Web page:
The main conclusion from the results presented in this paper is that the application of DFT analysis, as well as the application of other similar quantitative methods, in the field of shipwreck risk assessment appears to be promising. The DFT approach has the potential to yield useful results, because the submerged shipwreck is dynamically linked to its local environment, often in uncertain and complex ways. Additionally, in terms of accurately modeling the various relationships, the DFT appears to be an improvement over the FIS approach, which, however, could still contribute significantly to modeling uncertainties (especially those involved in expert opinion) and combining qualitative with quantitative data. A significant drawback of the proposed approach is that it is based on many assumptions and hypotheses that need to be improved upon in order to maximize the confidence in the resulting risk rankings. Therefore, further research should be directed toward developing more quantitative shipwreck risk assessments, which will be based on more data than assumptions.
Regarding the hazard of oil leaks from submerged shipwrecks, a significant conclusion is that environmental threat is multi-faceted and therefore any relevant risk assessment effort should consider a multitude of parameters and factors. The example of the tanker Irenes Serenade is illustrative of the fact that while oil cargo is the main factor contributing to the environmental threat, the leak of potentially significant quantities of bunker fuel should not be discounted. In addition, Greece is an indicative example for the need for a proactive approach to this problem because its high value tourist and aquaculture activities are especially dependent on a pristine marine environment. Furthermore, as demonstrated in the presented sensitivity analysis, the calculation of the oil discharge probability or the severity of the potential consequences are affected by various sources of uncertainty that ultimately subtract from the confidence in the resulting risk values. Further investigation in the effect of the ensuing uncertainties is consequently needed for effectively managing the risks from potentially polluting shipwrecks. This paper concludes with the note that future research in the field of shipwreck risk assessment should focus on formulating a unified risk framework, for addressing this particular threat in a uniform manner, as well as developing appropriate risk acceptance criteria that would aid in maintaining a certain level of cost-effectiveness for any proposed measures of risk mitigation.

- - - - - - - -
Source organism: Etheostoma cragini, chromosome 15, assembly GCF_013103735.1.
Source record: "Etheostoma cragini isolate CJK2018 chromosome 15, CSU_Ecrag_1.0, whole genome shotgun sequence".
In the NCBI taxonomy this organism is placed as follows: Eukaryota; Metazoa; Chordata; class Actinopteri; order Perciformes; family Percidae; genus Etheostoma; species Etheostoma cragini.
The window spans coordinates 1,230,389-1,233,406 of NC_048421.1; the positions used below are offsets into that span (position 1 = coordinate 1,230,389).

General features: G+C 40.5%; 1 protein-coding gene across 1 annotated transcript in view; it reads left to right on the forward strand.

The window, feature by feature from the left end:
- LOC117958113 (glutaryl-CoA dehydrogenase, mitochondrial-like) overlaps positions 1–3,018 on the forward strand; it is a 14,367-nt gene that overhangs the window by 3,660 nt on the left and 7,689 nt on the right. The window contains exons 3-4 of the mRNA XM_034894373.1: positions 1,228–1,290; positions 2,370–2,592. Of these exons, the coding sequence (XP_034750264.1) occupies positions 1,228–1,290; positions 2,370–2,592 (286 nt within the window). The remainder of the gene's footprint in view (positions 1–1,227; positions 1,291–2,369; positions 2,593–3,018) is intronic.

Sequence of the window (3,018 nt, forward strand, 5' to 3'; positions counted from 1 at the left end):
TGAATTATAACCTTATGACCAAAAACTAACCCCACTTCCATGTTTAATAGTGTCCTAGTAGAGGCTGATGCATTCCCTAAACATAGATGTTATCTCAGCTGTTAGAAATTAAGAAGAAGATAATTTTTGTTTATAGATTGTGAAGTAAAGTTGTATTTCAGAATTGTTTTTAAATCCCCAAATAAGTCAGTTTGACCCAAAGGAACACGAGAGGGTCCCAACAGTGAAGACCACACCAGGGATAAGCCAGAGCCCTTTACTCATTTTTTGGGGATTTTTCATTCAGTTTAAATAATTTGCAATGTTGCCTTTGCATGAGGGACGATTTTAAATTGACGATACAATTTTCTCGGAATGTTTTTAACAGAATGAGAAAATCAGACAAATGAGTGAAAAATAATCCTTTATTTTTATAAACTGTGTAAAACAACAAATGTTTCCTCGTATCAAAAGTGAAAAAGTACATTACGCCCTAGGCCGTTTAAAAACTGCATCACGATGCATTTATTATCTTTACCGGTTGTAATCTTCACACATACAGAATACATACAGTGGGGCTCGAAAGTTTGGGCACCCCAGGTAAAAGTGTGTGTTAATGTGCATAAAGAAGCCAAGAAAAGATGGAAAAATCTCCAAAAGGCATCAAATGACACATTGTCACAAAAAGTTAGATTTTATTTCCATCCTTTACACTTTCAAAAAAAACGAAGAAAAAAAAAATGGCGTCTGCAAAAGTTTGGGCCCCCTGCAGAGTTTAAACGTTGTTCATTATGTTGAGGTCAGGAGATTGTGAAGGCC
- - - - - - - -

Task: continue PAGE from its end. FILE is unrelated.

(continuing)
NV is the head and supervisor of this research effort and co-authored the paper. KL, AK, and PD had an equal contribution to conduncting the research and authoring the paper.
Conflict of Interest Statement
The authors declare that the research was conducted in the absence of any commercial or financial relationships that could be construed as a potential conflict of interest.
1. ^About 15,000 km of coastline and a total of 2500 islands and islets.
2. ^The accident types considered for this analysis are: foundering due to heavy weather, mechanical failures, hull cracks, collisions, groundings, severe structural failures, explosions, war casualties.
3. ^The ship types considered for this analysis are: tankers, non-tanker cargo ships, passenger vessels, cruise ships.
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Keywords: shipwreck, risk assessment, oil spill, dynamic fault tree, probabilistic approach
Citation: Ventikos NP, Louzis K, Koimtzoglou A and Delikanidis P (2016) Enhanced Decision Making through Probabilistic Shipwreck Risk Assessment: Focusing on the Situation in Greece. Front. Mar. Sci. 3:97. doi: 10.3389/fmars.2016.00097
Received: 30 November 2015; Accepted: 30 May 2016;
Published: 14 June 2016.
Edited by:Francois Galgani, Institut Français de Recherche pour l'Exploitation de la Mer, France
Reviewed by:Rodrigo Riera, Atlantic Environmental Marine Center (Centro de Investigaciones Medioambientales del Atlántico SL), Spain
Jongseong Ryu, Anyang University, South Korea